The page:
They come in many different forms, colors, thickness and tastes- such as che do den (black turtle bean); che do xanh (mung bean); che dau do (red kidney bean); che khoai mon (taro); che com (young green rice); che sen (lotus seed). Some prefer to have individual type of che while others like it better when mixing them all to create che thap cam (mixed all). Most che restaurants and food stalls add shredded fresh coconut, coconut milk, grass jelly or tapioca pearl to give che more flavour. Some places put che in a glass while others in a bowl.
Che is a local favourite all over the country. It is served as desert or mid-day snack, in high-end restaurant like Quan An Ngon or in random food stalls on the street. It is enjoyed in any kind of weather, and provides a nutritious energy boost for the day. Have che on your top list or you will miss a big part of Vietnamese cuisine picture.
Where to eat
Che Tran Hung Dao (Alley 72, Tran Hung Dao street) is popular among Hanoians as one of the most quality places for che. Though much pricier compared with its competitors (about $1.5 per glass), the restaurant still attracts a large amount of customers every night. The filling amount of serving coupled with the elegant flavour will keep this address on top of the list for another extended period of time.
Che Ngo Thi Nham (16 Ngo Thi Nham, one block down the Hom market) is famous for its very simplicity yet authenticity. It differs fundamentally from other che restaurants in the limited variety on offer. However, the fare is carefully prepared and exquisite in taste, with traditional menu of black turtle bean, bung bean, lotus seed and floating cake types. Price ranges between 40-60 cents for a small serving, enough to satisfy your sweet tooth and remind you to come back.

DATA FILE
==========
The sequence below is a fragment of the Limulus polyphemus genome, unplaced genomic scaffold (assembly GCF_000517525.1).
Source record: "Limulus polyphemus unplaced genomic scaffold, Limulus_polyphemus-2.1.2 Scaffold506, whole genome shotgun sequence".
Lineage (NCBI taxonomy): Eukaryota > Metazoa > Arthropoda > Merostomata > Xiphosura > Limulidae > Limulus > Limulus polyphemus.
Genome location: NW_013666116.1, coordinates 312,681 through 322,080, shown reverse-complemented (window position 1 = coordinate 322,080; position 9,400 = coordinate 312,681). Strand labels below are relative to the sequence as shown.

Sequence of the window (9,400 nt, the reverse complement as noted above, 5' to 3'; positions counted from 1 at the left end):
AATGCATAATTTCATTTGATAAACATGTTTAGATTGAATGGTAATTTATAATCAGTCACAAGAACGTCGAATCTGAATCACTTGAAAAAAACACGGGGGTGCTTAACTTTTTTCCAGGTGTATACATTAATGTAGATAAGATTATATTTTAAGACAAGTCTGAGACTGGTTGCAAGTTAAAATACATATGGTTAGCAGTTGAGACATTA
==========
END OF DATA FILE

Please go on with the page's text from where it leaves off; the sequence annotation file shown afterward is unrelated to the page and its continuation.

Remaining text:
Che Sai Gon (24 Ta Hien) stands at the heart of the Old quarter. As you take a stroll around the narrow streets filled up with handicrafts stores, hostels and restaurants, there is little chance you miss the place. Che Sai Gon is casual like any other local food stalls yet stands out for its crowd and the big pots of che behind the counter. The taste is light and the owner is friendly. A tall glass of che cost about 50 cents and you can combine any flavour you like.
Hue locals always take pride in their royal food culture and che plays a significant role in that pride. Che Hue has a distinctive flavour compared with che Sai Gon or che Ha Noi, not only of its enormous varieties but also for its delicacy. Slightly sweeter in taste without compromising the pure flavour, che Hue can be found in Dong Ba market or in small food stalls along the river. The price is significantly lower, about 25-30 cents per glass but the quality is compatible to that of Hanoi or Ho Chi Minh city. You will get a different recommendation for a popular che stall depending on who you ask. Just try it and judge it yourself!